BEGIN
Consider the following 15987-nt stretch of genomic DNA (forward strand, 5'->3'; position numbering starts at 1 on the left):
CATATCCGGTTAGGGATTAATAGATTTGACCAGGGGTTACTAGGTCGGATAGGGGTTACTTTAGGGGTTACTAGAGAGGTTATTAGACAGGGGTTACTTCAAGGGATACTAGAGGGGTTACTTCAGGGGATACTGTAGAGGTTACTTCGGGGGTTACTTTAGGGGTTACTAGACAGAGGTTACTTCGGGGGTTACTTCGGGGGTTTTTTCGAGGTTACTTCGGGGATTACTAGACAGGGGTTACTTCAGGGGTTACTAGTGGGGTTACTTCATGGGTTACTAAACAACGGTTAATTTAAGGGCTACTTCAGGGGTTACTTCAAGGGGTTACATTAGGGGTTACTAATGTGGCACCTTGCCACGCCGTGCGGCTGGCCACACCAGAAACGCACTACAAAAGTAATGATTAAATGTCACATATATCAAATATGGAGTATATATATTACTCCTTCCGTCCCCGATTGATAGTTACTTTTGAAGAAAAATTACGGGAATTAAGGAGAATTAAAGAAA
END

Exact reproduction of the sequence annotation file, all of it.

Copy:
Consider the following 15987-nt stretch of genomic DNA (forward strand, 5'->3'; position numbering starts at 1 on the left):
CATATCCGGTTAGGGATTAATAGATTTGACCAGGGGTTACTAGGTCGGATAGGGGTTACTTTAGGGGTTACTAGAGAGGTTATTAGACAGGGGTTACTTCAAGGGATACTAGAGGGGTTACTTCAGGGGATACTGTAGAGGTTACTTCGGGGGTTACTTTAGGGGTTACTAGACAGAGGTTACTTCGGGGGTTACTTCGGGGGTTTTTTCGAGGTTACTTCGGGGATTACTAGACAGGGGTTACTTCAGGGGTTACTAGTGGGGTTACTTCATGGGTTACTAAACAACGGTTAATTTAAGGGCTACTTCAGGGGTTACTTCAAGGGGTTACATTAGGGGTTACTAATGTGGCACCTTGCCACGCCGTGCGGCTGGCCACACCAGAAACGCACTACAAAAGTAATGATTAAATGTCACATATATCAAATATGGAGTATATATATTACTCCTTCCGTCCCCGATTGATAGTTACTTTTGAAGAAAAATTACGGGAATTAAGGAGAATTAAAGAAA